with Jana Cahlíková and Ian Levely
Abstract: We study how psycho-social stress affects willingness to compete and performance under tournament incentives across gender. The work has implications for gender gaps on the labor market, since many key career events involve competition in stressful settings (e.g. entrance exams or job interviews). We use a laboratory economic experiment in which a task is compensated under both tournament and piece-rate schemes and elicit subjects’ willingness to compete. Stress is exogenously introduced through a modified version of the Trier Social Stress Test, and stress response is measured by salivary cortisol levels. We find that stress reduces willingness to compete. For female subjects, this can be explained by performance: while tournament incentives increase output in the control group, women in the stress treatment actually perform worse when competition is introduced. For males, output is not affected by the stress treatment and lower competitiveness seems to be preference-based. These results may explain previous findings that men and women react differently to tournament incentives.
with Jindřich Matoušek
Abstract: We experimentally examine the attributes of two complex multi-unit auction mechanisms in the presence of an opportunity to collude among bidding participants due to a provision of a simple communication channel. The results suggest that the combinatorial bidding format does not bring higher efficiency. Allowing for communication increases efficiency in both examined auction formats. Bidders are able to split the auctioned goods in a cheap-talk collusive agreement, which results in a better allocation compared to the auction formats without the communication channel. Combinatorial bidding on packages makes the decision-making problem of bidders hard to process and cause inefficiencies, especially for designs with the large number of auctioned goods.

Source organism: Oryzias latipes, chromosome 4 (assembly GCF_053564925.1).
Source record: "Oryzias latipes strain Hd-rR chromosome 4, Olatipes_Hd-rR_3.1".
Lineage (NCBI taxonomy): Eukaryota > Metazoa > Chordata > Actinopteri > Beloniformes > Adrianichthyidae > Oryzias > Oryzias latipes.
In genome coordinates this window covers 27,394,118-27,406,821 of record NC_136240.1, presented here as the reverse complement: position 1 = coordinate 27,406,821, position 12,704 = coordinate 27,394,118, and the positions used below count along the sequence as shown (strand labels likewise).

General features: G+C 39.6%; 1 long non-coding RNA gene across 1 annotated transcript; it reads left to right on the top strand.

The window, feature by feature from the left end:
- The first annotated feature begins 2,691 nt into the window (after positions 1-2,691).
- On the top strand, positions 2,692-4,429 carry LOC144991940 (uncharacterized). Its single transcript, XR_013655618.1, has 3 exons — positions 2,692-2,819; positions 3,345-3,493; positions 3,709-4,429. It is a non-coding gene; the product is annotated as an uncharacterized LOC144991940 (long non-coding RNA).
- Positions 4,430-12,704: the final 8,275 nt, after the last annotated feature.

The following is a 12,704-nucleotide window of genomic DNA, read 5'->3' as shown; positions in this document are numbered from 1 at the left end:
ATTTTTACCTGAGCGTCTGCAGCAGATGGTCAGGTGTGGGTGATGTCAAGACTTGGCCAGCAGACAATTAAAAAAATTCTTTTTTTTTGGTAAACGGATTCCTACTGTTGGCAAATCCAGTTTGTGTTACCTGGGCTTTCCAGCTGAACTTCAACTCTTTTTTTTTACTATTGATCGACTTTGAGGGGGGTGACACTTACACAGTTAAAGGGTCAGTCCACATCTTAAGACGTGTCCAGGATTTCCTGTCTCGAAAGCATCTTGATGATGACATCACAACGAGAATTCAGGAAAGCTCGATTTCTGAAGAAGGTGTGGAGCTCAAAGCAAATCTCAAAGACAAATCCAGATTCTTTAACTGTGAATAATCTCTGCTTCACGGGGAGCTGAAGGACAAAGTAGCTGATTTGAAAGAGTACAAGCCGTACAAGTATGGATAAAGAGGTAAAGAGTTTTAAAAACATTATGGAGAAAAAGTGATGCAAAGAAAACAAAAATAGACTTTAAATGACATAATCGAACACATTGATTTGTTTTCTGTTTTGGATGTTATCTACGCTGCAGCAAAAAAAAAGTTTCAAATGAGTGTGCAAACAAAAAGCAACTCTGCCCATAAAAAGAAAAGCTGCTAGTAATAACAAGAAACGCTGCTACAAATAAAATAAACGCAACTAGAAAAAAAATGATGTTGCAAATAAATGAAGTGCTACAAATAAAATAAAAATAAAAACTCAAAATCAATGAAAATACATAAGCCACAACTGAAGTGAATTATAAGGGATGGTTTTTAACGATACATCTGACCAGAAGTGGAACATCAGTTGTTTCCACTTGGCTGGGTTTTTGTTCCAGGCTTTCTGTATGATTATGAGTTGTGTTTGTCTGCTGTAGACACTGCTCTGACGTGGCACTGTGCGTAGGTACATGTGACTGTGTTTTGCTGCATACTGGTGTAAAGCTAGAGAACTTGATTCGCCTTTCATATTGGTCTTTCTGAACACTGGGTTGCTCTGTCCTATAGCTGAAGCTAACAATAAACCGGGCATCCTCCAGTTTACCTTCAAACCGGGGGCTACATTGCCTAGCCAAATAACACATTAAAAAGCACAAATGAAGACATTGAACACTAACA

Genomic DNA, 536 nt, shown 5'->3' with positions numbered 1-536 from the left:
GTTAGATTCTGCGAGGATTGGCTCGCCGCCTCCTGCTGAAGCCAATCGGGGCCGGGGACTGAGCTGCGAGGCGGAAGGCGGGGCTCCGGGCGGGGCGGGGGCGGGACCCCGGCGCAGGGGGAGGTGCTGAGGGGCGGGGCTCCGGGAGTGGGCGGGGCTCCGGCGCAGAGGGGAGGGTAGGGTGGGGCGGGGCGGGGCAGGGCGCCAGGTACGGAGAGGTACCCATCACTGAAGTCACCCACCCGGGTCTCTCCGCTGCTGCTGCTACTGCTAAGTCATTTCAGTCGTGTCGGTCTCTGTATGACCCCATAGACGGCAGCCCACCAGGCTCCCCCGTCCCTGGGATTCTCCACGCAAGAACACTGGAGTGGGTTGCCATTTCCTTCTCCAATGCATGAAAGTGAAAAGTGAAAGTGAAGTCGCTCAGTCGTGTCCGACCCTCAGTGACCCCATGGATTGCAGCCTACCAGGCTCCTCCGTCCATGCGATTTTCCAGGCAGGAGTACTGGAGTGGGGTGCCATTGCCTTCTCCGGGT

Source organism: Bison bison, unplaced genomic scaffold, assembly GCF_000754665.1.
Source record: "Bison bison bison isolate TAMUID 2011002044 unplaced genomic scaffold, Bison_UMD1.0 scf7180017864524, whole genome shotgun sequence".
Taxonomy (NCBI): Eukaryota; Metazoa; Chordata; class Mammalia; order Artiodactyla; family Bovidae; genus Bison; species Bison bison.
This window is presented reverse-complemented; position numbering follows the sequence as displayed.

Are juvenile delinquents incorrigible? Experimental evidence from detention centers
With Václav Korbel
Abstract: This paper investigates the differences in norm-violating behavior between juvenile delinquents and regular adolescents. We conducted a lab-in-the-field experiment in juvenile detention centers and primary schools to study changes in norm-violation in response to two specific contexts: (i) when participants are exposed to a (un)favorable economic situation and (ii) when social values are made more salient. Our results show generally substantial similarities between problematic and non-problematic adolescents. Even though the juvenile delinquents violate norms slightly more, we found no evidence of ingroup favoritism. Moreover, both groups similarly care about their social image and are not very sensitive to positive cues. Looking at the behavioral characteristics of the delinquents, higher norm-violation is correlated with interpersonal problems but not other misbehaviors. Our findings thus show that juvenile delinquents are not inherently different to non-problematic adolescents and highlight the importance of social values as well as interpersonal problems for successful resocialization.